It’s here! The 11th edition of Venable’s popular Advertising Law Tool Kit is now available for download. This annual resource compiles a broad spectrum of marketing-related topics, background information, and checklists into an easy-to-access guide, authored by some of the most experienced attorneys in the industry. Download this year’s Tool Kit or bookmark the link
FTC’s Case Against Intuit Isn’t Won—Yet
Gather your W-2’s and call your CPAs! Tax season is upon us, and that means one thing for the FTC—another flurry of activity in its ongoing action against Intuit, Inc., one of the largest online tax-filing services. Recently, the FTC issued an order denying complaint counsel’s motion for summary decision in the case, concluding that the matter will proceed to a full evidentiary hearing—the FTC’s administrative version of a trial.
As we previously reported, the FTC initially brought its case against Intuit in March 2022, alleging that the marketing of TurboTax as free was misleading because the free service applies only to those customers filing “simple” tax returns, while the service charges many other customers at the end of the filing process. Two months later, we wrote about the states’ investigation of Intuit, which overlapped with the FTC case, and the resulting $141 million settlement with all 50 states and the District of Columbia. Along with the restitution payment, Intuit was required to cease its “free” advertising campaign as part of the settlement.…
CFPB Warns Digital Mortgage Comparison-Shopping Platforms About Referral Fees and Pay-to-Play Advertising
The Consumer Financial Protection Bureau (CFPB) has moved to curb digital mortgage comparison-shopping platforms from receiving referral fees, issuing an advisory opinion that outlines how companies violate the Real Estate Settlement Procedures Act (RESPA) when “they steer shoppers to lenders by using pay-to-play tactics rather than providing shoppers with comprehensive and objective information.” The advisory is a warning to digital marketing platforms of the potential consequences of business relationships with mortgage lenders. The CFPB has a direct sightline into the marketing activities of mortgage lenders though supervision and routine examinations, and has already put a target on digital marketing providers.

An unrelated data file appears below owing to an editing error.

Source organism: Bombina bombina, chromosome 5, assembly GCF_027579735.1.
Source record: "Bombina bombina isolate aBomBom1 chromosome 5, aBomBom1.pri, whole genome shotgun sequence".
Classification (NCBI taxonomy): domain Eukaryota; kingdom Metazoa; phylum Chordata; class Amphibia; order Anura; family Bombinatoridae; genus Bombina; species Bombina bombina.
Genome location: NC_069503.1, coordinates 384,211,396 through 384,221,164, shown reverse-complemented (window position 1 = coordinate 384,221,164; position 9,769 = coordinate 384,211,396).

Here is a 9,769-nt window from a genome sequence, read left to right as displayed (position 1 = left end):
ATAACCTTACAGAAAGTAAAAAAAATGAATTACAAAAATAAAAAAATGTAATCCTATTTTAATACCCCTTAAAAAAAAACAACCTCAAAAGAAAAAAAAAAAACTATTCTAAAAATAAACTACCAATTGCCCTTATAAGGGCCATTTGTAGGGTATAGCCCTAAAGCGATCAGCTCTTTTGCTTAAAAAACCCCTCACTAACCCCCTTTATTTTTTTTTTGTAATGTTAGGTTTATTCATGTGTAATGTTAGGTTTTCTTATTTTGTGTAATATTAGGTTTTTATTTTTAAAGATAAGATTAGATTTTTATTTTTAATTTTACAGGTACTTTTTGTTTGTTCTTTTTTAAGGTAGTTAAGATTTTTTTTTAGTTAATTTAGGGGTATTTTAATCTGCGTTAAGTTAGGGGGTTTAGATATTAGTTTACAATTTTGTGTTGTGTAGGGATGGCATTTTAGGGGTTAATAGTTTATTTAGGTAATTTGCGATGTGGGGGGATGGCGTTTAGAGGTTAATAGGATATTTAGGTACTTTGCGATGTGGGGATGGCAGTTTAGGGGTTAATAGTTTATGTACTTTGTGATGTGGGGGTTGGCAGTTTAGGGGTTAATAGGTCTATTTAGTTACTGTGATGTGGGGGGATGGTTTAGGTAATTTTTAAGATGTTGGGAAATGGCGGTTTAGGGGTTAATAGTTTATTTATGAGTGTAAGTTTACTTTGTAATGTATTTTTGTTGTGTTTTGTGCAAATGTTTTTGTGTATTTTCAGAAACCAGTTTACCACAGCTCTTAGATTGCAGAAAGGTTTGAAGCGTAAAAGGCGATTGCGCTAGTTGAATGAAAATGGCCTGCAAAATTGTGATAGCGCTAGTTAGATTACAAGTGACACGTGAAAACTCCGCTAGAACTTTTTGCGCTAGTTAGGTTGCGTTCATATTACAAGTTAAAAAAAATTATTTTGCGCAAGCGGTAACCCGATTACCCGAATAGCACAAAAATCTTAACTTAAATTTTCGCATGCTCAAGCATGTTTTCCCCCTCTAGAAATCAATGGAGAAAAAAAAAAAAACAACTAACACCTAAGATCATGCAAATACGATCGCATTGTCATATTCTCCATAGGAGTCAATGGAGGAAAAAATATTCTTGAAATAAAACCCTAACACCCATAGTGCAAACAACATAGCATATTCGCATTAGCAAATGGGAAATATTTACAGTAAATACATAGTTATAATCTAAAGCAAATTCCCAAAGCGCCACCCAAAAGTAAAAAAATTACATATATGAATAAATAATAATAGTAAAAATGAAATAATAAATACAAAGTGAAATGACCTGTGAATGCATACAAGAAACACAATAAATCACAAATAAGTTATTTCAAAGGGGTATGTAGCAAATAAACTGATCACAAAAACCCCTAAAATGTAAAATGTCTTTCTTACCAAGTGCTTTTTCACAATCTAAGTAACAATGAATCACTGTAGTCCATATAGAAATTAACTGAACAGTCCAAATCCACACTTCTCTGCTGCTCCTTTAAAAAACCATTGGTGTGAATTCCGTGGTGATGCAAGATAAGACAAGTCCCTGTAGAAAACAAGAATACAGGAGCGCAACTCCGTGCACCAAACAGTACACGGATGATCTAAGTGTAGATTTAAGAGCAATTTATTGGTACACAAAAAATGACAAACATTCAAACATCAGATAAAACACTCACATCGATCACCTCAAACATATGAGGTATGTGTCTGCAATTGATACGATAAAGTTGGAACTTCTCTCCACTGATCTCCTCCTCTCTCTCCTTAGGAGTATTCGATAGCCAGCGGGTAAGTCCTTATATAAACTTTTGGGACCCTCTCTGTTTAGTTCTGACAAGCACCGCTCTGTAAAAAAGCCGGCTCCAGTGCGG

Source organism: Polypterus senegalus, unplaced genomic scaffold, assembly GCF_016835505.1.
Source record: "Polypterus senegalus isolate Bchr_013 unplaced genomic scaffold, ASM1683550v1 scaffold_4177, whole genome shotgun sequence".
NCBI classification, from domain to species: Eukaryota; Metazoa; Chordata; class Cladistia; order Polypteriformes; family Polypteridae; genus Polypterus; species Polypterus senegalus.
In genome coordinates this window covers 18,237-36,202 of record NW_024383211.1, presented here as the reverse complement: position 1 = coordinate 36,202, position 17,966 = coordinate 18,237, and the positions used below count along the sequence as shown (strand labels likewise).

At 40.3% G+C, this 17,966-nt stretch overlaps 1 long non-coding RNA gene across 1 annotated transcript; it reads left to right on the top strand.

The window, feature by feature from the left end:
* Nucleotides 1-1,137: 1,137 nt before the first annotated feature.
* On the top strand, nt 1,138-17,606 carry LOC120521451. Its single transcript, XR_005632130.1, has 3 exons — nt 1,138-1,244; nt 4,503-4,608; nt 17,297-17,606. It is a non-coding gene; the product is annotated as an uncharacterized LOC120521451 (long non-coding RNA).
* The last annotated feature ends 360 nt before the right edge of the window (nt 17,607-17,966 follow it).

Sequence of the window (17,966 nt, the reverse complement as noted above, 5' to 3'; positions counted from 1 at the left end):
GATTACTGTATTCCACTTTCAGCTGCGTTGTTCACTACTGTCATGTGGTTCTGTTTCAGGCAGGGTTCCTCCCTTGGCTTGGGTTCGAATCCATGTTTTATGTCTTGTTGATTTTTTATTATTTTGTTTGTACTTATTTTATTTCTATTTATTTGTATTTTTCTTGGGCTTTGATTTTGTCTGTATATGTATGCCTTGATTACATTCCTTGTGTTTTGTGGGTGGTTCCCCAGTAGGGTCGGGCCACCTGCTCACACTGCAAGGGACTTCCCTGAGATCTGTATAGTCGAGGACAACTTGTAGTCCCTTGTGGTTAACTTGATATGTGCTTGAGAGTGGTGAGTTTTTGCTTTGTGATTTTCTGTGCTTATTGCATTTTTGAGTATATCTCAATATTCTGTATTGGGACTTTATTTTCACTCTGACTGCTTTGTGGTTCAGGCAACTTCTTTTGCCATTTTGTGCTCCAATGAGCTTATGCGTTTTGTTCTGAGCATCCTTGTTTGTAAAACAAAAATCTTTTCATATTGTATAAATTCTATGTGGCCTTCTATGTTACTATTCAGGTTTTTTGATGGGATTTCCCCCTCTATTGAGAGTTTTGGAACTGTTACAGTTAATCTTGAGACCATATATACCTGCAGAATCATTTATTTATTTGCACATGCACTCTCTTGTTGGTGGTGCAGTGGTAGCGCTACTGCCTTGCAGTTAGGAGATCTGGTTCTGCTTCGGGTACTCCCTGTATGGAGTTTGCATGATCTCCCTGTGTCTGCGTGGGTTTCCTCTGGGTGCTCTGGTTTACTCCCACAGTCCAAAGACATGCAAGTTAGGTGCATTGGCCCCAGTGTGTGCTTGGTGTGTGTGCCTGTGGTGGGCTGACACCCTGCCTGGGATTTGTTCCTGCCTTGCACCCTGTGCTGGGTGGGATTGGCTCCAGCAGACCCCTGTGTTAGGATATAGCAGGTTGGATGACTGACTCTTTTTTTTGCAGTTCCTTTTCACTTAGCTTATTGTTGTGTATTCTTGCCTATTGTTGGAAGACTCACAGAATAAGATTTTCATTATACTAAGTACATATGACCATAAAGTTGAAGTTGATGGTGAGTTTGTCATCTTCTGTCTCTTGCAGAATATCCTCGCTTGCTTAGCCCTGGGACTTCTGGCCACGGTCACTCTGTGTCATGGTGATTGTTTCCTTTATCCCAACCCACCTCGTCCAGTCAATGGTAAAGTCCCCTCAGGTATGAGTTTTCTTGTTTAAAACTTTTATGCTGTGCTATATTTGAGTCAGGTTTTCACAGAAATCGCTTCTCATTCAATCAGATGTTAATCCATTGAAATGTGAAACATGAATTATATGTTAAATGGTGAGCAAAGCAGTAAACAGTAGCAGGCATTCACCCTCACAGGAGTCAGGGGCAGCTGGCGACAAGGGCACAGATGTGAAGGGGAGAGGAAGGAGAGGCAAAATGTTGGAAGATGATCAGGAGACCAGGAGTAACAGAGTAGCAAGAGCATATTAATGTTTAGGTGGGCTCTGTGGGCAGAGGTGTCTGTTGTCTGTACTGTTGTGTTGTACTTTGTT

The CFPB’s advisory opinion describes how platform operations can violate Section 8 of RESPA by enhancing the placement of lenders or related service providers on the digital platforms, or by otherwise steering consumers to those lenders or service providers. in addition, the opinion provides illustrative examples.…
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FTC Announces Health Products Compliance Guidance
On December 20th, 2022, the Federal Trade Commission published new guidance regarding claims about the benefits and safety of health-related products: Health Products Compliance Guidance. This guidance replaces the Commission’s previous guidance, Dietary Supplements: An Advertising Guide for Industry, issued in 1998. The new guidance expands the scope to include other health-related products, such as foods, over-the-counter drugs, and devices.…
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Ready, Aim, Fire: FTC Scores Record-Breaking $520 Million Settlement with Fortnite Creator Epic Games
This week the Federal Trade Commission unveiled hefty settlements with Epic Games Inc.—the creator of the video game Fortnite—to resolve separate actions alleging violations of Section 5 of the FTC Act and the Children’s Online Privacy Protection Act (COPPA), respectively.
Epic Games will pay $245 million in consumer redress to settle the alleged Section 5 violations in an FTC administrative proceeding and will pay $275 million in monetary penalties to settle the COPPA action in federal court. The cases highlight two hot spots for the FTC—dark patterns and children’s privacy.
In its administrative complaint, the FTC alleges that Epic Games used dark patterns, making the gameplay interface confusing and tricking players into making in-game purchases, often when they did not intend to. Specifically, the complaint alleges that:…
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FTC Sues Advertising Behemoths Google and iHeartMedia for Deceptive Endorsements by Radio Personalities